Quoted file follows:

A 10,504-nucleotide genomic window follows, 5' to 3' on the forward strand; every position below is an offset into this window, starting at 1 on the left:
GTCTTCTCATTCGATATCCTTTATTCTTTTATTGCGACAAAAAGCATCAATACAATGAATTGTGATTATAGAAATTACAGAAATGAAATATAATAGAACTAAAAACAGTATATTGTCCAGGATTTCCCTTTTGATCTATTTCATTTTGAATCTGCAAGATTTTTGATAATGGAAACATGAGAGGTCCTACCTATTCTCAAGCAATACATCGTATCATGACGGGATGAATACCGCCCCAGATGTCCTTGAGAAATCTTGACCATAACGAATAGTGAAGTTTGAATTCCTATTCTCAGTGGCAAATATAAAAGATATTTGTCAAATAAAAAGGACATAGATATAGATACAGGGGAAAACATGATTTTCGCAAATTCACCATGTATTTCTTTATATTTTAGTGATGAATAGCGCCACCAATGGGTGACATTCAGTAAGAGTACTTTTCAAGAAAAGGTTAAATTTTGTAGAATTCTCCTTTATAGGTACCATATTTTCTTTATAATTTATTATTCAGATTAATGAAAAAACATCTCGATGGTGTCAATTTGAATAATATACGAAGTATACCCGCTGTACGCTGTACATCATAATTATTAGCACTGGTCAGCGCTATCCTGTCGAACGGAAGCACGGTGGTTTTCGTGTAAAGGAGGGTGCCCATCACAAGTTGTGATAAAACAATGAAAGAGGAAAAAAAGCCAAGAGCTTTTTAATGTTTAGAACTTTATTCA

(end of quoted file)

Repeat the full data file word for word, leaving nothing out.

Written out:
A 10,504-nucleotide genomic window follows, 5' to 3' on the forward strand; every position below is an offset into this window, starting at 1 on the left:
GTCTTCTCATTCGATATCCTTTATTCTTTTATTGCGACAAAAAGCATCAATACAATGAATTGTGATTATAGAAATTACAGAAATGAAATATAATAGAACTAAAAACAGTATATTGTCCAGGATTTCCCTTTTGATCTATTTCATTTTGAATCTGCAAGATTTTTGATAATGGAAACATGAGAGGTCCTACCTATTCTCAAGCAATACATCGTATCATGACGGGATGAATACCGCCCCAGATGTCCTTGAGAAATCTTGACCATAACGAATAGTGAAGTTTGAATTCCTATTCTCAGTGGCAAATATAAAAGATATTTGTCAAATAAAAAGGACATAGATATAGATACAGGGGAAAACATGATTTTCGCAAATTCACCATGTATTTCTTTATATTTTAGTGATGAATAGCGCCACCAATGGGTGACATTCAGTAAGAGTACTTTTCAAGAAAAGGTTAAATTTTGTAGAATTCTCCTTTATAGGTACCATATTTTCTTTATAATTTATTATTCAGATTAATGAAAAAACATCTCGATGGTGTCAATTTGAATAATATACGAAGTATACCCGCTGTACGCTGTACATCATAATTATTAGCACTGGTCAGCGCTATCCTGTCGAACGGAAGCACGGTGGTTTTCGTGTAAAGGAGGGTGCCCATCACAAGTTGTGATAAAACAATGAAAGAGGAAAAAAAGCCAAGAGCTTTTTAATGTTTAGAACTTTATTCA